On Friday, the Supreme Court will consider cases to hear in the coming term, among them National Pork Producers Council v. Ross. Arising out of the Ninth Circuit, Ross asks a question central to our constitutional system: Leveraging its immense market power, may a single state (California) usurp Congress’s authority over interstate commerce by enacting a regulation that forces the restructuring of an entire U.S. industry, in this case the national pork products industry?
The U.S. Constitution grants Congress the power to “regulate commerce … among the several states.” Under a doctrine known as the “dormant Commerce Clause,” the Supreme Court has recognized that “[t]his affirmative grant of authority to Congress also encompasses an implicit or ‘dormant’ limitation” on the states’ authority to enact legislation affecting interstate commerce. Although some justices disagree with this doctrine as “unmoored” to the constitutional text, the doctrine protects against the very evil that the Commerce Clause was adopted to stop – commercial aggression among the states, as was experienced under the Articles of Confederation.
In 2018, California voters enacted Proposition 12. Effective on Jan. 1, this law bans the sale of pork in California coming from pigs born to sows housed in individual pens with less than 24 square feet of usable space. Ostensibly, the law was designed to ensure humane treatment of farm animals consumed in California. However, since 99.87% of pork that Californians consume comes from hogs born on farms outside the state, Proposition 12 applies virtually exclusively to out-of-state farms. California even intends to enforce its law through sending state inspectors to certify out-of-state sow housing.
Nor can out-of-state farms decline California’s “invitation” to comply. Californians consume 13% of the pork eaten in the U.S., much too large for the nation’s pork producers to ignore. Moreover, the U.S. pork industry is structured so that sow farms are separated from the farms where their offspring are raised (to protect the herds from disease), making it all but impossible to trace any hog to its mother, much less its meat after the hogs are transported to slaughter and packing houses for interstate shipment. Thus, Proposition 12 will force pig farms across the nation to adopt California’s standard, raising costs by an estimated 9.2% per pig.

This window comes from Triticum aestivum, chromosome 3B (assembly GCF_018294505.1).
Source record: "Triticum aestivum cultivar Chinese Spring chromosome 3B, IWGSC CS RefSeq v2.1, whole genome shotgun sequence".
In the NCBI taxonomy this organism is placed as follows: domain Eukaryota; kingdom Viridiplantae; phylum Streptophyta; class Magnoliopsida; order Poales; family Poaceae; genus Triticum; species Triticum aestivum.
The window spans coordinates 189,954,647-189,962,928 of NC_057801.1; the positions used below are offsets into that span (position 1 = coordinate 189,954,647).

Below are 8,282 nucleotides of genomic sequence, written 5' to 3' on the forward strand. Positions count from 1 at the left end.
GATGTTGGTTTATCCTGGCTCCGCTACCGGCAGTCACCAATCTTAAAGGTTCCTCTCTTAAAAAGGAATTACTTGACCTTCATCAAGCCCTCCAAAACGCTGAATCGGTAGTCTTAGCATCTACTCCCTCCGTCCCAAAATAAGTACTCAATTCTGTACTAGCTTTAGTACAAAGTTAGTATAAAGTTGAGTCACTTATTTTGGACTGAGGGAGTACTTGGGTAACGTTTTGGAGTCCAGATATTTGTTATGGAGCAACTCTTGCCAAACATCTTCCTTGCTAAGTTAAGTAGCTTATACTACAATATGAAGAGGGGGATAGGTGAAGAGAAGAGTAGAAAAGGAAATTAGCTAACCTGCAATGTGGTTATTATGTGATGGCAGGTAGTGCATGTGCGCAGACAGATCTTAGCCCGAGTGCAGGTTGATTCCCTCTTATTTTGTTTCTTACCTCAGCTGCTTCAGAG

In upholding Proposition 12, the Ninth Circuit acknowledged that “[a]s a practical matter, given the interconnected nature of the nationwide pork industry, all or most [sow] farmers will be forced to comply with California requirements” and the “cost of compliance … would mostly fall on non-California transactions.” It nonetheless affirmed the dismissal of the challenge to Proposition 12, because the imposition of such additional costs on out-of-state producers did not qualify as a “substantial burden” on interstate commerce and because prior court rulings that had invalidated state laws with extraterritorial effects applied only to “price control or price affirmation statutes.”
Since states are entitled to adopt measures that impact interstate commerce for legitimate public health or other “local necessities,” the Supreme Court has endorsed two tests for determining whether a state regulation violates the dormant Commerce Clause”: First, a state regulation may not discriminate against interstate commerce. Second, a state may not impose an excessive regulatory burden on interstate commerce in relation to its supposed local benefits.
The time has come for the court to revive a key but, in recent years, overlooked test for the dormant Commerce Clause. As renowned U.S. Supreme Court Justice Benjamin Cardozo put it in his landmark 1935 opinion, Baldwin v. G.A.F. Seelig, Inc., “‘a state may not, in any form or under any guise, directly burden the prosecution of interstate business.’” This is certainly the case with California’s Proposition 12, which imposes substantial and lasting nationwide burdens on the interstate production of a product that the state barely produces. Without such a doctrine, one state with market power could impose its value judgments on the rest of the country, whose residents had no say. That’s regulation without representation. And if Proposition 12 stands, what comes next? Could California impose other value judgments on the nation by, for example, banning out-of-state products from employees not paid California’s higher minimum wage – a proposition that Benjamin Cardozo also rejected in Baldwin?
On Friday, the Supreme Court should vote to hear the challenge to Proposition 12. The nation should not have to reap what California sows.